"They just kept trying to treat the symptoms for a long time," she explains. "I think the worst part was not having a diagnosis immediately ... [but then] I knew what it was, it had a name and there was something specific that I was dealing with."
She immediately took to the Internet and the library to read up on her diagnosis. Unfortunately, most of the literature she encountered was very specific about the worst-case scenario, so it took some reassurance from her doctor to convince her that she would be OK.
At the time, Johnson had qualified for a spot in a four-person kayak on the 2003 World Championships team, but had to decline due to the uncertainty surrounding her health. Once it was clear that the disease was not life threatening, she set about returning to the elite level as a kayaker. Her parents were less certain that she should keep training at such intensity, but her drive convinced them.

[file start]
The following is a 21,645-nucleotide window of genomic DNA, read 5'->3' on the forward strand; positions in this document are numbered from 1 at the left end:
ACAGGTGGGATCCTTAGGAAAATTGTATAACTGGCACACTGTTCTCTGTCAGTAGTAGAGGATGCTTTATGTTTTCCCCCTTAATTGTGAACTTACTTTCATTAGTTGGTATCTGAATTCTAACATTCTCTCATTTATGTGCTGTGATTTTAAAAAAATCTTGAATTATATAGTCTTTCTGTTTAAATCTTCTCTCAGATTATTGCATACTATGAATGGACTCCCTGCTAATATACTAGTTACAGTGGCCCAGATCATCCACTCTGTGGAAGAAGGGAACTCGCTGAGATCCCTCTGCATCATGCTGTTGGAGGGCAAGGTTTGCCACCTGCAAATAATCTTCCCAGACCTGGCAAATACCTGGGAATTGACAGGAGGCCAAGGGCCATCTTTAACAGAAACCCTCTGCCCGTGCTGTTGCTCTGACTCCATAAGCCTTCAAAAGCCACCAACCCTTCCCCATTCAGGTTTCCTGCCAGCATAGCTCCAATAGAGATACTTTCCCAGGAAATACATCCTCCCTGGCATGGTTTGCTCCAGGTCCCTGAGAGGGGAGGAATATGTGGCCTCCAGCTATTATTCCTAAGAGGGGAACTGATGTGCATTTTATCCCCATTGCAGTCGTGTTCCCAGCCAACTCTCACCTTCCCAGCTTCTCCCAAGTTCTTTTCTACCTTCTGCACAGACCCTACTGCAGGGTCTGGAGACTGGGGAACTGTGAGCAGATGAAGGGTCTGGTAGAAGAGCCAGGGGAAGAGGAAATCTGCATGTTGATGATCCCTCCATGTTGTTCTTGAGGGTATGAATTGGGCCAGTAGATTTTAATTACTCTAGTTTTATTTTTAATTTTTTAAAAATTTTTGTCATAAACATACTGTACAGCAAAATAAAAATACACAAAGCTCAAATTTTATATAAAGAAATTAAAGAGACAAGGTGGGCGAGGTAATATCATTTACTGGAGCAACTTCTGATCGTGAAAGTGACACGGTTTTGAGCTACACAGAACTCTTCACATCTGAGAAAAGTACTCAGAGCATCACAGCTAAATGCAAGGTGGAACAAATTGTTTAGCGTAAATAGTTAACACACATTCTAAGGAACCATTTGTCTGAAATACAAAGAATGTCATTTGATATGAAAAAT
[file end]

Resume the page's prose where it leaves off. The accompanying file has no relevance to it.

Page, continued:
"It was stressful for us because it's an unknown and there's no cure. There were a lot of trying times and second thoughts," says her father Ron. "I've come to sort of a balance with it. I think she handles it well."
Often the symptoms of Crohn's disease are mild, and now that she has come to recognize them as they begin, Johnson can seek medical attention early enough in the process to make a difference. But sometimes she simply wears down.
During the lead-in to the 2008 Olympics in Beijing, the volume of Johnson's training began to overwhelm her. Not long after the Games were over, she contracted mono, and just as she was recovering from that, the Crohn's flared up. Johnson had to spend a week in the hospital trying to treat it with medication rather than the last resort, surgery. The doctors were successful in keeping her out of the operating room, but much like in 2003, she had to take 2009 off from training and competing to get her health back.
And in large measure, she has gotten her health back. Johnson qualified for the 2004 Games less than a year after her diagnosis, beating two former Olympians at trials in a moment her father calls his favorite of her career so far. Then, a year to the week after her release from the hospital in 2009, Johnson placed 10th at the 2010 World Championships in a two-person kayak.